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POINT OF BREW ---- Michael J. Lewis

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There’s Cool and There’s Smithsonian Cool

When I was a young man only the wealthy went to university to “find themselves.”

Mostly they went from Eton or Harrow or Winchester to Oxford or Cambridge to read Literae Humaniores (Classics) to prepare for work as a leader in government or the diplomatic corps or “something in the city” in banking or insurance or in the legal profession. The rest of us, the intelligentsia of the unwashed, went to red brick universities to learn something that would translate to useful and remunerative work with career potential. As such university places were few and competitive, it was useful to know why going to university was a good idea and what one might study if one gained admission. This was important because changing from one course of study to another was nigh impossible in the mere three years to a degree. As a teenager I thought about that. I tried on various personas. How did I want to answer the question “What do you do for a living?”?

I knew I liked biology and chemistry but physics and math not so much. I was attracted to professions like food scientist or analyst, or microbiologist or plant pathologist and so on. But one evening I saw a BBC talk show in which the interviewer asked a contributor to various programs what he did “in real life.”

New Albion Ale updated Picmonkey

 “I’m a master brewer” he said.

At that moment my career search ended. I recognized myself at once.

“Master brewer” I thought “How cool is that!”

After talking to one of my schoolmasters, Mr. Phillips, I knew what I wanted to study and where to study it. It worked out better than I might have expected. I finally earned a PhD degree in biochemistry with an engineering minor in the department of Applied Biochemistry at the University of Birmingham; in those days this department also encompassed the British School of Malting and Brewing. Perfect. That decision set the scene for my life: it would carry me first to Buffalo NY and, two years later, to the University of California Davis.

In the meantime the Master Brewers Association of America wished to establish a research program at a major university. Since the brewing industry at that time was centered in Milwaukee, the brewers approached the University of Wisconsin at Madison with this opportunity. Fortunately for me they felt the program, which included research funds and a pilot brewery, were inappropriate for a university in the bible belt. They rejected the offer. Fortunately, the President of MBAA at the time, Ruben Schneider (who was president and CEO of Lucky Lager Brewing Co in San Francisco) knew exactly where such money would be welcome and would fit right in: U.C.Davis, alongside its legendary wine program. Prof H.J.Phaff (a yeast man of distinction, in the Department of Food Science & Technology) got some of that research money and, as I had previously applied to work in his lab, he invited me to work with him as a post-doc.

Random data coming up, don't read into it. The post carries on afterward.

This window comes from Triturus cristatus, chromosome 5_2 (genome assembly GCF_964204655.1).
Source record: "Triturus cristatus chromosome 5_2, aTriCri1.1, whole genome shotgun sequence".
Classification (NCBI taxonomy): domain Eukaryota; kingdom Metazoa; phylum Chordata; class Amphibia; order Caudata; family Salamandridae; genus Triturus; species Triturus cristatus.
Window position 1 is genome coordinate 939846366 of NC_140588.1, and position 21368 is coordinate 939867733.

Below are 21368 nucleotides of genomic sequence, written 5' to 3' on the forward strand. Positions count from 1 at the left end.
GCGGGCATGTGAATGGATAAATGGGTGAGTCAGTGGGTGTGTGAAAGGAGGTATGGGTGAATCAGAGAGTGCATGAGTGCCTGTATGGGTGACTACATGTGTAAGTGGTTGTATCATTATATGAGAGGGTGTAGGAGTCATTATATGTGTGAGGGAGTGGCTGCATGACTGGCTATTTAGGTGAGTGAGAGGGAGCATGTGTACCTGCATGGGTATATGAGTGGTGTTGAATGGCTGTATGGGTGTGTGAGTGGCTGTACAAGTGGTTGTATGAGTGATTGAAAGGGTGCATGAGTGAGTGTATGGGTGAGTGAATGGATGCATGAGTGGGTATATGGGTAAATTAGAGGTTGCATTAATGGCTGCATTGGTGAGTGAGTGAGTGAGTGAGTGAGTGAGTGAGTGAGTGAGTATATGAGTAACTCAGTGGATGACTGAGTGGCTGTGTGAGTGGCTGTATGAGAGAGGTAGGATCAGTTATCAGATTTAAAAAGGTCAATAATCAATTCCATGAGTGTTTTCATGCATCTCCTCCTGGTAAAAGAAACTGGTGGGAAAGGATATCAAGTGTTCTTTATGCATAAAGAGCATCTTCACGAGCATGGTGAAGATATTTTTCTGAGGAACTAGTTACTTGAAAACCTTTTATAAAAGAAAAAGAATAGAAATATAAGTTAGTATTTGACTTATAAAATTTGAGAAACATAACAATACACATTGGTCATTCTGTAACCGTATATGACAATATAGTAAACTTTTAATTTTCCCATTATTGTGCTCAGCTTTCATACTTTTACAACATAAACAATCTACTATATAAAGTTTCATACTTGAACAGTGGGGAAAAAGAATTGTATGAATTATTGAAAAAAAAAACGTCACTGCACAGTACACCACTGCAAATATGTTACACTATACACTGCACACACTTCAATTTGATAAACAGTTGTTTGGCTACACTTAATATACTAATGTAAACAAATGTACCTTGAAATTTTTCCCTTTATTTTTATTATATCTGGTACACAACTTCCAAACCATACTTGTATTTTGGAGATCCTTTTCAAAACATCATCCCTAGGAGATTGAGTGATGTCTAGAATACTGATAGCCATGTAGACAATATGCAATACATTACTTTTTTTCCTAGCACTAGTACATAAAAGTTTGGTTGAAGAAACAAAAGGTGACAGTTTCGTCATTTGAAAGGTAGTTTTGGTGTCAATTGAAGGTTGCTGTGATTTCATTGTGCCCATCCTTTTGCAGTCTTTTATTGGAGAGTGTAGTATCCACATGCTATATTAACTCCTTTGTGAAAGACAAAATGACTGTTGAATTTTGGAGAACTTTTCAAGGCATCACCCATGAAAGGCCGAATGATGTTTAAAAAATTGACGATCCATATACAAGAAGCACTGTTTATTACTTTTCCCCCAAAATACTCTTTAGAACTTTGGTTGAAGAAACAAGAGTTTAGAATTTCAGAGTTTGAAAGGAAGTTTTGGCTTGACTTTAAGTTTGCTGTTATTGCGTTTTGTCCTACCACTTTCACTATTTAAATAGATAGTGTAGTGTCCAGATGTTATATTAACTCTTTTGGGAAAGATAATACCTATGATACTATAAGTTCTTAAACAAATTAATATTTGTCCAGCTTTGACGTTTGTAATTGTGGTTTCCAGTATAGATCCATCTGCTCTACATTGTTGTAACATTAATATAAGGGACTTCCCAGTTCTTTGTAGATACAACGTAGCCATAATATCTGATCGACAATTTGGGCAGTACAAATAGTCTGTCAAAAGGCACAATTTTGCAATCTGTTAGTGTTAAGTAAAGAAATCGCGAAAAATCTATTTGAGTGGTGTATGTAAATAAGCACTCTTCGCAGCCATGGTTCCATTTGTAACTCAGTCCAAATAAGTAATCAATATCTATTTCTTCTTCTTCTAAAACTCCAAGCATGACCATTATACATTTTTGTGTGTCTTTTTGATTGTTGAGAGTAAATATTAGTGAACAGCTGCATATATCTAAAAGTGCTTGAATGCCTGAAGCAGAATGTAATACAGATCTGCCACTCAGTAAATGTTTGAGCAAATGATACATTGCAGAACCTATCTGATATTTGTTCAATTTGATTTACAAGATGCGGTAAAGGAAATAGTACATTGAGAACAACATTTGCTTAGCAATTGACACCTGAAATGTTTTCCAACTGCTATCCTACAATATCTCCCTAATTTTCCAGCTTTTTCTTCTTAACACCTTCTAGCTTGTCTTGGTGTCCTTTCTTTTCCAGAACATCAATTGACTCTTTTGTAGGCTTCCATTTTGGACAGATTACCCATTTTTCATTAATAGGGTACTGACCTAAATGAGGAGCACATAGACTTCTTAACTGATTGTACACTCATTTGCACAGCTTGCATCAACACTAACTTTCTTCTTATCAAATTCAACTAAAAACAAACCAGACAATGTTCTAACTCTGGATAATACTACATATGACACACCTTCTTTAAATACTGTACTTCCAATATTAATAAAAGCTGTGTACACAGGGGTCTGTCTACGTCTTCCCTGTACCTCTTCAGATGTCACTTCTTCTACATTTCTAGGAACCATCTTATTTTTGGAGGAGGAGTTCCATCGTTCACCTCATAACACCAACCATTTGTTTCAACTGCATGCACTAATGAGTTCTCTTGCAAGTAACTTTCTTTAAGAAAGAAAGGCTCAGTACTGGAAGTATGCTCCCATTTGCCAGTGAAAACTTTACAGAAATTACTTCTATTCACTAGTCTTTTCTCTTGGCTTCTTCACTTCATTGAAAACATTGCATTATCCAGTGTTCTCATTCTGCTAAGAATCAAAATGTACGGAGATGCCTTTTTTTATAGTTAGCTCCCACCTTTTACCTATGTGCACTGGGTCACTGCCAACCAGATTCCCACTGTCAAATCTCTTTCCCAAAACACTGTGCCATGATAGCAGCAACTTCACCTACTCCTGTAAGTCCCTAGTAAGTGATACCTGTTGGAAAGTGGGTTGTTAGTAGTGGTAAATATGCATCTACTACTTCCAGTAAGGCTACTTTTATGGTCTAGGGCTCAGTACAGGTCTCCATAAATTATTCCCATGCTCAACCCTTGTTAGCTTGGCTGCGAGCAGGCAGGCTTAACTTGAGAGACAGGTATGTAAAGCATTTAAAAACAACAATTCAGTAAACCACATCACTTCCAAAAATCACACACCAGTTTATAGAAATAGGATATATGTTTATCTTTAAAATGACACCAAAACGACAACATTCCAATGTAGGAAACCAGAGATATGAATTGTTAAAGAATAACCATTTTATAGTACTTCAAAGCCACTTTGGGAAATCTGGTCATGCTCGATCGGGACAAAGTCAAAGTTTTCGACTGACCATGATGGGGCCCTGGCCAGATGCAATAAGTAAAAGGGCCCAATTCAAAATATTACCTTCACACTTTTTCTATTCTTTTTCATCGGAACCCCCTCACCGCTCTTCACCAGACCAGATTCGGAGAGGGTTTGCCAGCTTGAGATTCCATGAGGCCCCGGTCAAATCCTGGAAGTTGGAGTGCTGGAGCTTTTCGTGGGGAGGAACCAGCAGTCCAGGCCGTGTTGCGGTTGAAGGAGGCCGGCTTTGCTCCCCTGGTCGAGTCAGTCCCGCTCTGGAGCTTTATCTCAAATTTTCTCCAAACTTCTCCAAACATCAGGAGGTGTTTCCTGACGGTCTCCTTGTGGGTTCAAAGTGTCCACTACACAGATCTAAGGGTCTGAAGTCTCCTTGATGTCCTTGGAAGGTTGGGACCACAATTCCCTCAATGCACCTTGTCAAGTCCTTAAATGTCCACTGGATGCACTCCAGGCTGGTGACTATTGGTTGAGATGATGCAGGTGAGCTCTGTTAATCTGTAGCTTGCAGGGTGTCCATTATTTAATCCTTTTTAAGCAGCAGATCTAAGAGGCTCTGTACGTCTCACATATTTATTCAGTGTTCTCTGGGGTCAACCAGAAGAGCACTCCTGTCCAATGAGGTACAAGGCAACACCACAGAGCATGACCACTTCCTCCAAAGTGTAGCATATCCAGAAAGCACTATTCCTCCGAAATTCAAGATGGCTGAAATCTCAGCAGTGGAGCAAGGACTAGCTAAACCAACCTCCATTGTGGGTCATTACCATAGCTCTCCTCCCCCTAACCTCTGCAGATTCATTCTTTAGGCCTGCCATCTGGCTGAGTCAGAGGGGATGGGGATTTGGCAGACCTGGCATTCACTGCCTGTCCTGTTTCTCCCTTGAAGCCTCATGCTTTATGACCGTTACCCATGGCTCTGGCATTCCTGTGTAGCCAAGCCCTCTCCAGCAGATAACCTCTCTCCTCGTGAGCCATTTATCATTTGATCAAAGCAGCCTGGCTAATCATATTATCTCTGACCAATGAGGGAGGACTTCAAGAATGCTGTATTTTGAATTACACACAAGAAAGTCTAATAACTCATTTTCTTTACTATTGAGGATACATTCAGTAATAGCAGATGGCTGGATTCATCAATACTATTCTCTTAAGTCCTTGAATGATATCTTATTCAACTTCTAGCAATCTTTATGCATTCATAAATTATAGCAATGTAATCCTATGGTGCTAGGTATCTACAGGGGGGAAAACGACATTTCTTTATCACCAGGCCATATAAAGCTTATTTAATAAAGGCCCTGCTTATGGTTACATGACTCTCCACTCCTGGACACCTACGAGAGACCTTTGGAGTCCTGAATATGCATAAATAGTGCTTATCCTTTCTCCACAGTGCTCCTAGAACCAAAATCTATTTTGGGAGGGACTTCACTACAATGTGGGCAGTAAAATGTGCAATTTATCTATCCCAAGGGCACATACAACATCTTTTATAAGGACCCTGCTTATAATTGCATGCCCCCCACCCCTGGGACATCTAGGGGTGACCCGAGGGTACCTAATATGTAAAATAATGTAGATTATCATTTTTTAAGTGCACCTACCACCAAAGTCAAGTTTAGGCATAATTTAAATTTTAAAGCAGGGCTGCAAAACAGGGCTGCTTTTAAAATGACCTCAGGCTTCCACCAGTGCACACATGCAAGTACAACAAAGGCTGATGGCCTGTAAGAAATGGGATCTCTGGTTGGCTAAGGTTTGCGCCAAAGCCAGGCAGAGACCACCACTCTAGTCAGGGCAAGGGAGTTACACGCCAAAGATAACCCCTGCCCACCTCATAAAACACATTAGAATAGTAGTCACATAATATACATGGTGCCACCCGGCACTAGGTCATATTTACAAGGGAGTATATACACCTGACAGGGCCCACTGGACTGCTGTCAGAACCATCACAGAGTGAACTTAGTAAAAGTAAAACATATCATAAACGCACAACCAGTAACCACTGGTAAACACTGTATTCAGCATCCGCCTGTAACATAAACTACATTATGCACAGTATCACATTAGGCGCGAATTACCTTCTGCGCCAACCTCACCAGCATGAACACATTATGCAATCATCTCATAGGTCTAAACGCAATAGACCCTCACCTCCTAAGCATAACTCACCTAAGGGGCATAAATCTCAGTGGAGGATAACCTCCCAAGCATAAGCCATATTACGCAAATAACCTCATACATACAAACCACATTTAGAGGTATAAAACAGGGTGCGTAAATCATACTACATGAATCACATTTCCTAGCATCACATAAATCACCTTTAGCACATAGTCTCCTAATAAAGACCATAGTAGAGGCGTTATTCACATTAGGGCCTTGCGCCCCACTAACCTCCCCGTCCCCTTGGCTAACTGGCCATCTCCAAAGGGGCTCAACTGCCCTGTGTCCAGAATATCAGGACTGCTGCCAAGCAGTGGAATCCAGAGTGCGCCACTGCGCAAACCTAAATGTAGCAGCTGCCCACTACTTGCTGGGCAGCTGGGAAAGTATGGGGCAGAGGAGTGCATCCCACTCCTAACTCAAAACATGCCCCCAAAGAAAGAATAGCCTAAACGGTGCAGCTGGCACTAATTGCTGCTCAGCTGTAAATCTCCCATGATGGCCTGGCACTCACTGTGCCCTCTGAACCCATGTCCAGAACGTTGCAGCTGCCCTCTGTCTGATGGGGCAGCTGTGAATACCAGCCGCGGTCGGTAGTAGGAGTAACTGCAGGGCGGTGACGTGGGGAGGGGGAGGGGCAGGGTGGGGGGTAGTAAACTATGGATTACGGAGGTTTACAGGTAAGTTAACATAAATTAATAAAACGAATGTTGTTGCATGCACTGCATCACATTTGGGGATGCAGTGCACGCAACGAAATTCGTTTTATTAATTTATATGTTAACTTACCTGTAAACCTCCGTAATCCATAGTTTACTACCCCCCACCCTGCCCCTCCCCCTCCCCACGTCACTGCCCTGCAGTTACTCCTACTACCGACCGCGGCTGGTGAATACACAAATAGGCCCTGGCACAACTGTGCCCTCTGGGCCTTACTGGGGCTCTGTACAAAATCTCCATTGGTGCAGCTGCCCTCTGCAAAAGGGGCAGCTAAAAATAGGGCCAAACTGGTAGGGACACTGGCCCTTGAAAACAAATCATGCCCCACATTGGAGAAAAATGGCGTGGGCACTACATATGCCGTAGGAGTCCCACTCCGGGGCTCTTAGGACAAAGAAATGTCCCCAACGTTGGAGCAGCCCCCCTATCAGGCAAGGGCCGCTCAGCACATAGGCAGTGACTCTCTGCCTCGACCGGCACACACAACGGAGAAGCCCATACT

And so research money from the brewing industry and a young PhD looking to do research and already tuned to brewing science, arrived at UCD in 1962. Moi !

Within two years I was able to join the faculty and was encouraged to establish an instructional program in Brewing Science. I was glad to do that: I just reproduced the program I already knew from the British School of Malting and Brewing. Pretty soon we had graduates joining the major breweries of the time, especially Anheuser-Busch, with whom we established a long and useful and productive relationship.

Some 10 years later Jack McAuliffe showed up at my office. He wished to open a brewery to make British ales that he learned to love during a navy deployment in the UK. Of course, I knew those beers well and understood the ale-making technology to make them. That was my wheelhouse. I was very excited by Jack’s ideas and passion and indeed wondered why I had not thought of building such a brewery myself! I helped in every way we could: we provided an authentic ale yeast and a talented employee (Don Barkley) and such advice as Jack wanted.

Within a year or so I was able to take my brewing class to Jack’s New Albion brewery in Sonoma to inspect a true ale brewery, the very first new brewing company in the USA for many years. We did not realize at the time that New Albion was the first of some 7,500 such craft breweries that were to follow. A photograph of that event (see photograph) is now in the Smithsonian National Museum of American History, along with other memorabilia, as part of the permanent collection in a new display called Brewing a Revolution.

Jack and I (with three others) are both featured in that display. Last week we were together at the Smithsonian as part of the celebration to open the new exhibit. Very cool! Indeed, Smithsonian cool!

 

Michael J Lewis MUG Picmonkey

Michael J. Lewis, Ph.D., is professor emeritus of brewing science at the University of California, Davis, and the academic director and lead instructor of UC Davis Extension’s Professional Brewing Programs. Lewis has been honored with the Master Brewers Association of the Americas’ Award of Merit and the Brewers Association’s Recognition Award. He is an elected fellow of the Institute of Brewing & Distilling. He is also a recipient of the UC Davis Distinguished Teaching Award. 

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